Fossil Fuels
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Fossil Fuels

The term fossil fuel is used to describe the broad set of fuels “formed in the earth from plant or animal remains” that have been transformed into raw energy sources over the course of many years as a result of geological processes(Fossil Fuel, n.d.).  In effect, fossil fuels are the repositories of millions of years of energy that has been accumulated and shaped into a concentrated form. They are a finite resource that humans were fortunate to discover but likely they will probably not encounter again (Parfit, 2005).

Source: http://earthobservatory.nasa.gov/Library/CarbonCycle/carbon_cycle4.html

Fossil fuels come in three main forms: petroleum, or crude oil; coal; and natural gas. All have many uses, but each serves one main purpose. Crude oil is refined predominantly to make gasoline for transportation purposes, while most coal is burned by utilities to produce electricity. Natural gas, not covered in this brief because of space limitations, is mainly funneled to industrial sites and factories, though a sizable percentage makes its way into homes for residential heating (EIA, History of Energy in the United States: 1635-2000 – Petroleum, Natural Gas, Coal, 2001).

Coal has long been used as an energy source and was the hallmark fuel of the Industrial Revolution. dIt replaced more traditional sources such as wood (the original biomass, or biofuel) and water power (harnessed by mills). The origins of petroleum as an energy source also date from the middle of the nineteenth century, though it did not really come into its own until the automobile became popular in the United States in the 1910s and 1920s. Oil finally overtook coal as the nation’s leading energy source in the early 1950s. Most early oil exploration occurred in North America, though major deposits were quickly discovered in the Middle East (EIA, History of Energy in the United States: 1635-2000 – Petroleum, Coal, 2001).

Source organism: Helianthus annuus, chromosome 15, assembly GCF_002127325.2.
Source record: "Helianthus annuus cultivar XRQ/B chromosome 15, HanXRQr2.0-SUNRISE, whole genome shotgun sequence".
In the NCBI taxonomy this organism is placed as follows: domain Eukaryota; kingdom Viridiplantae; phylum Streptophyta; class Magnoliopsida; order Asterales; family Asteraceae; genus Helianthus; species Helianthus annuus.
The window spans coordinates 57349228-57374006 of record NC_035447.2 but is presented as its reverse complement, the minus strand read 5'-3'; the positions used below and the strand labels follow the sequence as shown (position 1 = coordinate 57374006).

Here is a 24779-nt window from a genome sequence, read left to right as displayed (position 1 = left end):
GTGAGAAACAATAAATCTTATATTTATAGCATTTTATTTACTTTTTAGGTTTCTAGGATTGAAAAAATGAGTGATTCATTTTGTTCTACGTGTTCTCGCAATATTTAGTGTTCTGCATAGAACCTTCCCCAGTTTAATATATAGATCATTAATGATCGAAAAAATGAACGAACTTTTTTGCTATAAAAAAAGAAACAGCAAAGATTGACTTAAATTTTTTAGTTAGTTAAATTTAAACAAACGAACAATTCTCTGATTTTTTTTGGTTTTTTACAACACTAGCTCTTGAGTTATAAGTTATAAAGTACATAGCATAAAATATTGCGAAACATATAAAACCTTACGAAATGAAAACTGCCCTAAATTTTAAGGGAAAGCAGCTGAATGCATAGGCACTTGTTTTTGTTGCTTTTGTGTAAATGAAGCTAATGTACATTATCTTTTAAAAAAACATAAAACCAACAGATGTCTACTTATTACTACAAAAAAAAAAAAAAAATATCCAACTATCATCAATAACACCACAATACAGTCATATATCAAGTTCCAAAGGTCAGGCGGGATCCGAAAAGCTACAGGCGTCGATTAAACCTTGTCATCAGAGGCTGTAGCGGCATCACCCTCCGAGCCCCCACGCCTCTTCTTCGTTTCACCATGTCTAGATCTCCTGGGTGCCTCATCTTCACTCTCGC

In 2011, fossil fuels accounted for approximately 82 percent of the world’s primary energy use, but this is expected to fall to 78 percent by 2040, meaning that the use of fossil fuels is expected to be on a decline (EIA, Monthly Review, 2011).  

The Role of Renewable Energy Consumption in the Nation’s Energy Supply, 2010

Source: http://endofcrudeoil.blogspot.com/2011/06/renewable-energys-share-of.html/

For the United States, in 2010, petroleum products represented 36.2 percent of its fossil fuel mix, coal 21.2 percent, and natural gas 23.8 percent (People and Planet, 2008). Even with the heightened focus on renewable and nuclear power sources, experts predict that fossil fuels will continue to supply the vast majority of the world’s energy needs for much of the next century. Within the fossil fuel group, petroleum products accounted for 33 percent of global consumption, coal for 30 percent, and natural gas for 21 percent in 2011 (MacAlister, 2012) (FAQs Natural Gas, n.d.).

U.S. Fossil Fuel Usage by Sector, 2007

Source: http://www.nap.edu/openbook.php?record_id=12710&page=24

 

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